New AI tool monitors elderly health at home
Engineers are harnessing artificial intelligence (AI) and wireless technology to unobtrusively monitor elderly people in their homes and detect emerging health issues early. The new system, developed by researchers at the University of Waterloo, closely and continuously tracks a person's activities. It gathers vital information without requiring a wearable device and alerts medical experts when they need to intervene and provide assistance.
The system now being developed is said to be a major step forward and works as follows:
First, a wireless transmitter sends low-power waves through an indoor space, such as a nursing room, apartment or house. The waves bounce off various objects and the people being monitored, and are detected and processed by a receiver. This information feeds into an AI engine that decodes the processed waves for detection and monitoring applications.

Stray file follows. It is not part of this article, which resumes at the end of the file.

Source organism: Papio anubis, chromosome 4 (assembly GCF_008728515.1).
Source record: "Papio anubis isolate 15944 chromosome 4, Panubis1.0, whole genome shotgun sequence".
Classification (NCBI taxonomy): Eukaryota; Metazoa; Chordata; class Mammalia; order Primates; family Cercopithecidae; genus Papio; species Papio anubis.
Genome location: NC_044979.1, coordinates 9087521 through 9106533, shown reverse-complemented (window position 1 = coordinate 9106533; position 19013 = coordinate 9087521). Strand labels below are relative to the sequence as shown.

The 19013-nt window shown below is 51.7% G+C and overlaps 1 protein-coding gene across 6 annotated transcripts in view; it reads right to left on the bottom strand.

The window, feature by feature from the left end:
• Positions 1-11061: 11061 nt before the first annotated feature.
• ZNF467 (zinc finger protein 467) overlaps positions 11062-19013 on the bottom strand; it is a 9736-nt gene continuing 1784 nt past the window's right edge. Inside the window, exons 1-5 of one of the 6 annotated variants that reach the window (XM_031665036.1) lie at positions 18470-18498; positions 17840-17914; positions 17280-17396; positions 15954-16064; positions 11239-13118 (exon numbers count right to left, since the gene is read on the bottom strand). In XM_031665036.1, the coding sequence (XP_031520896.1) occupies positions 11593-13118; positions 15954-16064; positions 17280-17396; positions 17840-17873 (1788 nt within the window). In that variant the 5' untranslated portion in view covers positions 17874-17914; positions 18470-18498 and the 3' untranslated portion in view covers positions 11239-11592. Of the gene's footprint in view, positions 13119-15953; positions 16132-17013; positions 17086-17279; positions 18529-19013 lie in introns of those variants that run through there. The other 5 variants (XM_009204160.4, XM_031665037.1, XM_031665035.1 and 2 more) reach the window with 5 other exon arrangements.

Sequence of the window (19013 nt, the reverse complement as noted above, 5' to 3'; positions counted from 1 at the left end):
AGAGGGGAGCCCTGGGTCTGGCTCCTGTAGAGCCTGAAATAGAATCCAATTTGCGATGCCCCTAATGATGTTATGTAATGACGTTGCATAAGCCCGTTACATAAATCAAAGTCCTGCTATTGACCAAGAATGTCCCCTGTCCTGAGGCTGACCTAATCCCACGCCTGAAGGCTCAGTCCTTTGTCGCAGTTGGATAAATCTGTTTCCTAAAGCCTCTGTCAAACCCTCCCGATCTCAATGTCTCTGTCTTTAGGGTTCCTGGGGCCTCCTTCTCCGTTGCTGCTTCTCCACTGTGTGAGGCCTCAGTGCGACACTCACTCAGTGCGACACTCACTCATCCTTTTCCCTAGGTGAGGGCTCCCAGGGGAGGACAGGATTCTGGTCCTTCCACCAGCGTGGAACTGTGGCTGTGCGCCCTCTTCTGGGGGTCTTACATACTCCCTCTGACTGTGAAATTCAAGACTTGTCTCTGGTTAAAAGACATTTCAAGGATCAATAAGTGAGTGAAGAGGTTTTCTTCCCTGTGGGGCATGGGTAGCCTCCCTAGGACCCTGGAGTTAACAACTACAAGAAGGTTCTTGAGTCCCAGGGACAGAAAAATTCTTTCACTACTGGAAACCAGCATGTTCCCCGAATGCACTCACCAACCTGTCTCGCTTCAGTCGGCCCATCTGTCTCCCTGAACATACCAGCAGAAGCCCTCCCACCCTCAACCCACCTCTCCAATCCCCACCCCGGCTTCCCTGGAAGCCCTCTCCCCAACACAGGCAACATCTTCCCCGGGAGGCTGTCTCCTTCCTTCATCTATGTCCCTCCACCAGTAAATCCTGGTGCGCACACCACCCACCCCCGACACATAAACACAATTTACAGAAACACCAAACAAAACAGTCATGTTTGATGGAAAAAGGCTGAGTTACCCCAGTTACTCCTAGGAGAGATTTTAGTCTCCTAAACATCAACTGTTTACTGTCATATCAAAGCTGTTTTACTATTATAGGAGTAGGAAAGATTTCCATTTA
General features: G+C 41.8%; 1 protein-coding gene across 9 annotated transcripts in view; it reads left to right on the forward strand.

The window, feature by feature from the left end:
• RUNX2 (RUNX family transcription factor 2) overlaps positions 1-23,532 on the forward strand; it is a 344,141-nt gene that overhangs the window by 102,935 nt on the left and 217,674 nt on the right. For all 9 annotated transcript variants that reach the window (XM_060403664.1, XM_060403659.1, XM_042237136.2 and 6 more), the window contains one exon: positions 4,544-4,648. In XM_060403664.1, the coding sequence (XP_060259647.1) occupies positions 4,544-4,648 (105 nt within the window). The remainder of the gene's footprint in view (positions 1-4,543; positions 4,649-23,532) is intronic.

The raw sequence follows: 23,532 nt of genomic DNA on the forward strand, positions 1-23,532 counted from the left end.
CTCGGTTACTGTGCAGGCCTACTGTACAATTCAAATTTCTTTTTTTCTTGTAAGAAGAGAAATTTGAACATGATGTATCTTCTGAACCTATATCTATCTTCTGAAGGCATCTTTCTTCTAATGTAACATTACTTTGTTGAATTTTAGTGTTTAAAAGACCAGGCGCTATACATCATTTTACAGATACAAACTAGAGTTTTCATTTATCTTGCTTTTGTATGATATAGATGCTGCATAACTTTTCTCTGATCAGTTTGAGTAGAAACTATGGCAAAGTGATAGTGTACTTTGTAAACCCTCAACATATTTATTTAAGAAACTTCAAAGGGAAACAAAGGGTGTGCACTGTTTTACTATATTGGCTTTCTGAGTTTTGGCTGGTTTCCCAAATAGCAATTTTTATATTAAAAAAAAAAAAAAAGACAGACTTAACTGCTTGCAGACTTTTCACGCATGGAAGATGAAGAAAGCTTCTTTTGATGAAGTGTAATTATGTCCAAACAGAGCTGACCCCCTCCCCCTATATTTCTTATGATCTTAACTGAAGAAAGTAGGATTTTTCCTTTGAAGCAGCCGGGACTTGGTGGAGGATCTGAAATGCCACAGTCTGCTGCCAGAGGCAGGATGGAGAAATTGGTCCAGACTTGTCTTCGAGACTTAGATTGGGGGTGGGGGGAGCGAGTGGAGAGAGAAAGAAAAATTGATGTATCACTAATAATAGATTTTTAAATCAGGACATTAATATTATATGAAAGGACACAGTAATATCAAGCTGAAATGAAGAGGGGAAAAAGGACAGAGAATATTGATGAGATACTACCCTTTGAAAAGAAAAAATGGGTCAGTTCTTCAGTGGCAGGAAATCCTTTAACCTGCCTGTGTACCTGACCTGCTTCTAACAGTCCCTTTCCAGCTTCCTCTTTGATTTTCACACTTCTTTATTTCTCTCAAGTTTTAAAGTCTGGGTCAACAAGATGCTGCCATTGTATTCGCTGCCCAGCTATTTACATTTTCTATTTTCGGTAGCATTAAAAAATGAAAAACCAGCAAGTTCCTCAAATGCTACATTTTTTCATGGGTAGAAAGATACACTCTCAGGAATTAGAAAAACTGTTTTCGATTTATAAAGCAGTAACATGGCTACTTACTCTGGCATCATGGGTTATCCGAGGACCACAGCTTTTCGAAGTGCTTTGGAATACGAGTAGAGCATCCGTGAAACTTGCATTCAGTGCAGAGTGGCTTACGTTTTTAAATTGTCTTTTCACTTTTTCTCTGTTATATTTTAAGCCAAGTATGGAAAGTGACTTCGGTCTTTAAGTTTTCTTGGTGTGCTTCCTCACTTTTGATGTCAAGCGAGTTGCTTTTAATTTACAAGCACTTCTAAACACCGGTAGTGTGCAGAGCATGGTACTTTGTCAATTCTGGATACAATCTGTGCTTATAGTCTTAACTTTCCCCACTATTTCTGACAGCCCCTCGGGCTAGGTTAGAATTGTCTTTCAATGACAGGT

The system, which uses low-power radar technology, can be easily mounted on a ceiling or wall. This gives it advantages over portable monitoring devices, which can be inconvenient and require frequent recharging.
The researchers have partnered with Canadian company Gold Sentintel to commercialize the technology. It has already been installed in several long-term care homes.